What is the Common Core, when or why was it created? The Common Core State Standards Initiative is an educational initiative in the US that details what K–12 students (from Kindergarten to 12th grade) should know in English language, arts and mathematics at the end of each grade. It is the set of learning goals used by several states, in an effort to make education more consistent nationwide and to bring more depth to classroom learning.

The idea is to establish national standards to ensure equal chances to all students regardless of their State as opposed to very different States’ curricula. → 42 States + the District of Columbia adopted the Common Core Standards → Trump wants to repeal the Common Core: he wants education to be dealt with locally. 11.

What is a charter school? K-12 institutions, funded with tax-payer money, but managed privately 12.

What is the Pledge of Allegiance? Give details The Pledge of Allegiance was first recited in 1892, the year it was first written.

The author was Francis Bellamy, a Baptist minister from New York.

Public schools all around the country were preparing a celebration in honour of the 400th anniversary of Columbus Day. Its current wording is: "I pledge allegiance to the Flag of the United States of America and to the Republic for which it stands, one nation, under God, indivisible, with liberty and justice for all." During the Pledge, proper etiquette requires military personnel in uniform to salute, while other citizens place their right hand on their heart.

Men should remove their hats during the pledge. All states except California, Hawaii, Iowa, Vermont, and Wyoming require a regularly scheduled recitation of the pledge in public schools.

California requires a "patriotic exercise" every day, which would be satisfied by the Pledge, but it is not universally enforced. The Supreme Court has ruled in West Virginia State Board of Education v.

Barnette that students cannot be compelled to recite the Pledge, nor can they be punished for not doing so. H1/H3 Civilisation US/ Correction Higher education 13.

What comes to your mind when you're asked about the Ivy League? - 8 of the oldest and most prestigious universities: academic excellence, selectivity in admissions, social elitism - all north-eastern Universities – private universities - Brown University, Columbia University, Cornell University, Dartmouth College, Harvard University, the University of Pennsylvania, Princeton University, and Yale University - Ivy: reference to the ivy growing on those old buildings 14.

What is a community college? Most degrees at a community college only take two years to complete, while degrees at a four-year university take four years to complete. Instead of doing the first two years at a university, some students will elect to do those two years of general education requirements at a community college first and then transfer to a traditional university to complete the last two years of their degree. Students who begin their studies at a community college are ready to enter university at the junior level, meaning they only need an additional two-years before earning a bachelor’s degree. Most community colleges do not offer a bachelor’s degree.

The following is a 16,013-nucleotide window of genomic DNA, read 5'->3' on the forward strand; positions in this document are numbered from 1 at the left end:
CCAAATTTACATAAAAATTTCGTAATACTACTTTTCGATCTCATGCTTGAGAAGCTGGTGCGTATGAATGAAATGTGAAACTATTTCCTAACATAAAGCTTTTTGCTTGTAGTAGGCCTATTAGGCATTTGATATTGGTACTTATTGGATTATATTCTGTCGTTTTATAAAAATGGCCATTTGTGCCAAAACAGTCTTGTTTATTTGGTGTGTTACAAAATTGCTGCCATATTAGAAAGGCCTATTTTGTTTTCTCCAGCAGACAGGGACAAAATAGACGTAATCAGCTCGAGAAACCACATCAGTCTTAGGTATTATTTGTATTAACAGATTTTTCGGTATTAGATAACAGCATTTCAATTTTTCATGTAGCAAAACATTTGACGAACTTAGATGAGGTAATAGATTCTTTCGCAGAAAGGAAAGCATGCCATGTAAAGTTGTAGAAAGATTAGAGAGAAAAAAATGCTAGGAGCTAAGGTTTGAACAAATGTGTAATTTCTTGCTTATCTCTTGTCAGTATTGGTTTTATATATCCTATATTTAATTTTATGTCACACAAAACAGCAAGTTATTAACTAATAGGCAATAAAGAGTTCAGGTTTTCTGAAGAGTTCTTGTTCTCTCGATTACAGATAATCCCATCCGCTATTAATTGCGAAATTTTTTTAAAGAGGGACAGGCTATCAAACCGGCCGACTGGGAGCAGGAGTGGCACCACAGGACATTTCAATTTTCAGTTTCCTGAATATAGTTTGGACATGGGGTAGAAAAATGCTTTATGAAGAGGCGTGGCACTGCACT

Instead, community colleges award certificates and associate degrees.

An associate’s degree is designed to be finished in two years (after about 60 credits) and is made up of core classes like English, history, math, government, arts, and science. 15.

What is a Bachelor's degree, a Master's degree, a PhD? - A bachelor’s degree is a four-year degree.

A bachelor’s is a post-secondary undergraduate degree. - A master's degree is a type of graduate degree earned after completion of an undergraduate degree like a Bachelor of Arts or Bachelor of Science.

Typically, the master's degree takes 2 years of full-time study beyond the bachelor's degree to complete. - A PhD is a postgraduate doctoral degree, awarded to students who complete an original thesis offering a significant new contribution to knowledge in their subject.

PhD qualifications are available in all subjects and are normally the highest level of academic degree a person can achieve.

PhD: abbreviation for 'Doctor of Philosophy'. 16.

Apart from academic achievement, what is at the core of the college / university experience? - Life on campus: for many students in the US, it is their first time living away from home. Dorm living is a learning experience. Variety of different clubs, events, and other activities such as sports, student government, media, tutoring Also Greek life: joining a fraternity or sorority is a great way to make friends and connections, and to get involved on campus.

Many fraternities and sororities sponsor various philanthropic, volunteer and fundraising events. H1/H3 Civilisation US/ Correction 17.